I Bought A Houseplant

– Posted in: Hellebores

Helleborus 'HGC Jacob'

Helleborus niger ‘HGC Jacob’

There’s nothing extraordinary about buying a houseplant, except I just got done whining about how I’m sick of caring for houseplants. Go ahead, call me a hypocrite; I’ll wait.

Now that we’ve got that over with, let me tell you about this holiday plant. ‘HGC Jacob’ hellebore is a perennial. This is not really a houseplant, this is a perennial that is waiting for the snow to melt and the soil to thaw so I can plant it outdoors. How many other holiday plants can cold climate gardeners say that about? Not poinsettias. Not cyclamen (at least, not the kind they sell this time of year). Not those rosemaries trimmed into Christmas tree shapes. (Well, you can plant them outside next spring but you’ll have to bring them in again.) Not even paperwhites.

This hellebore is part of the Helleborus Gold Collection. They are marketed to growers as “an alternative to cyclamen, primrose, and bulbs in the November through March sales season.” Heuger, the grower, says that “our varieties provide real added-value when the consumer can purchase a good-looking plant that makes a great garden plant.” I think that’s true. I bought ‘Jacob’ because I knew I’d be able to plant it outside in the spring.

All the hellebores in this series are either varieties or hybrids of Helleborus niger, which is called the Christmas rose in Great Britain because it blooms in December there. Of course, their plants aren’t buried in a foot of snow.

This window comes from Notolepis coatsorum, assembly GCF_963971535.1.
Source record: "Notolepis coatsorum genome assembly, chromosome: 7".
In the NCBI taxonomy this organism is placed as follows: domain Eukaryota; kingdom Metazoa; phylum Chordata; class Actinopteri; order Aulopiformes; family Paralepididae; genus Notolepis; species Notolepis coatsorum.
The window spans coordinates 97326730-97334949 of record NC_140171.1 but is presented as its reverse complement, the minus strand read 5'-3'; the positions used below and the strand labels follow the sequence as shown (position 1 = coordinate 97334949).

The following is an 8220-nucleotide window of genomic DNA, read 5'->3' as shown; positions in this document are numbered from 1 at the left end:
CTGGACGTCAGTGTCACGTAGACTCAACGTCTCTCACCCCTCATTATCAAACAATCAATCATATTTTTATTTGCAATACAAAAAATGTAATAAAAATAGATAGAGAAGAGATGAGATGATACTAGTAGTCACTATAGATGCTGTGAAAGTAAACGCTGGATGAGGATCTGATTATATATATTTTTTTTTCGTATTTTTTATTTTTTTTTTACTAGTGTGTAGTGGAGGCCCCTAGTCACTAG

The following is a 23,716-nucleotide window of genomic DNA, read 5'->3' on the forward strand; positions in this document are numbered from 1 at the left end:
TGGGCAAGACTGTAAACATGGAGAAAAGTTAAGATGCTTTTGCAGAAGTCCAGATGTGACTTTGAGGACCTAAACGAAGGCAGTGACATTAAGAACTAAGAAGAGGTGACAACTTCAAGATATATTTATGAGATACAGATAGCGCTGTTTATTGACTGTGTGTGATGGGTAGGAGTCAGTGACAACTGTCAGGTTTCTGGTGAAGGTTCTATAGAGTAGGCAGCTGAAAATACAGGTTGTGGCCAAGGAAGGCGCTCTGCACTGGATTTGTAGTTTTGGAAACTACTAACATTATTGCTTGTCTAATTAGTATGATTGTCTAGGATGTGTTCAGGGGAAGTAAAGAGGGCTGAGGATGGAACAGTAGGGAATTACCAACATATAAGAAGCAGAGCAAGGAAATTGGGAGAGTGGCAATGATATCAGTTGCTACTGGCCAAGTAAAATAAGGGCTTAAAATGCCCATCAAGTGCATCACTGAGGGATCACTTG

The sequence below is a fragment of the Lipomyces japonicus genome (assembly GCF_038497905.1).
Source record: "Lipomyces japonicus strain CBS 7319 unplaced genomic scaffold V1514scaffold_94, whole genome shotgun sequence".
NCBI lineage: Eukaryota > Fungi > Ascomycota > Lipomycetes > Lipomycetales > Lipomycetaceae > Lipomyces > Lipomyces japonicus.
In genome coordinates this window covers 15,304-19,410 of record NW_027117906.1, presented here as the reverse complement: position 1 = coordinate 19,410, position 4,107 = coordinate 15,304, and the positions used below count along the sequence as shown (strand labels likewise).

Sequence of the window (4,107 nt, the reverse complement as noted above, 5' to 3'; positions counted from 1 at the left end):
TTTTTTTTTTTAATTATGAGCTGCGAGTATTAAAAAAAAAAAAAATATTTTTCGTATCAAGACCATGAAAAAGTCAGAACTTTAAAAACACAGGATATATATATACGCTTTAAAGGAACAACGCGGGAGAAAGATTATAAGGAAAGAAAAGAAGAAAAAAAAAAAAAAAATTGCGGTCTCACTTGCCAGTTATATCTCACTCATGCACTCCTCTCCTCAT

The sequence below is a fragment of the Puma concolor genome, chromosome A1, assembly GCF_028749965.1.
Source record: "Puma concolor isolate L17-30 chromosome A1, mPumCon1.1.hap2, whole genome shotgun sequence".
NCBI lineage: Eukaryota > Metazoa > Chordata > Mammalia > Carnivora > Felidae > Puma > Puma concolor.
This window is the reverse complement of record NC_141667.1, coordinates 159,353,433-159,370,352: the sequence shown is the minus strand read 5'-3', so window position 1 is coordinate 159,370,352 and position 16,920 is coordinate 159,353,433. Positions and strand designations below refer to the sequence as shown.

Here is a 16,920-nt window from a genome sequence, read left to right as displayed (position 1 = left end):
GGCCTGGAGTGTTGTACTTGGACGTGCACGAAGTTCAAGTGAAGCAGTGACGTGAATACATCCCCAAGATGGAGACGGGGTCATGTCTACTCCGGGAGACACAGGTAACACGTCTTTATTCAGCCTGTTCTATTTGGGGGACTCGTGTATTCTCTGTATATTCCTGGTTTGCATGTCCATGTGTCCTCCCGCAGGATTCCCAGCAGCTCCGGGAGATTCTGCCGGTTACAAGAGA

Cabin fever bed mid-December 2013

This is where many of my other hellebores, including ‘HGC Josef Lemper’, are planted.

Skagit Gardens sent me trial plants of ‘HGC Josef Lemper’, ‘HGC Cinnamon Snow’, and ‘HGC Pink Frost’ several years ago. If you recall, I almost killed my dear ‘Josef Lemper’ because I didn’t realize he needed better drainage than what he was getting. I did kill ‘Cinnamon Snow’ for the same reason, but I plan on trying again, now that I know better. In fact, I’d love to grow all the hellebores in this series. Skagit Gardens’ brochure shows the approximate bloom time of each of these HGC hellebores, and I see ‘HGC Joshua’ blooms even earlier than ‘HGC Josef Lemper’.

I will probably get tired of taking care of this houseplant eventually. But for now it is cheering me up with the promise of spring.

About the Author

Kathy Purdy is a colchicum evangelist, converting unsuspecting gardeners into colchicophiles. She would be delighted to speak to your group about colchicums or other gardening topics. Kathy’s been writing since 4th grade, gardening since high school, and blogging since 2002.

Comments on this entry are closed.

Kathy Sturr of the Violet Fern December 21, 2013, 12:32 pm

I just commented that I have way too many houseplants but I would buy this one, too! How great that you will be able to plant it out come Spring!

Emily December 19, 2013, 7:44 pm

Wow, I’d never thought of buying Hellebores now and keeping them as houseplants until spring. How long did you have it before it bloomed for you? It looks pretty happy. I live in Whatcom County, WA, just north of Skagit, and Hellebores–not surprisingly–very popular around here. Every year the local nurseries have late fall or early winter sales featuring the newest cultivars. Right now I have several planted outdoors (including the HGC Jacob and Pink Frost) and the foliage looks horrible. But in a month or so I’ll cut all the leaves off and the flowers will emerge. Wonderful, hardy, deer-resistant (and we have a LOT of deer) plants.

Kathy Purdy December 19, 2013, 7:57 pm

Emily, I took the picture the day after I bought it. It came with all those blooms on it. It was forced in a greenhouse in Canada. This will be my first time trying to keep one alive until I can plant it outdoors, which will be late March at the very earliest. Thanks for stopping by and commenting.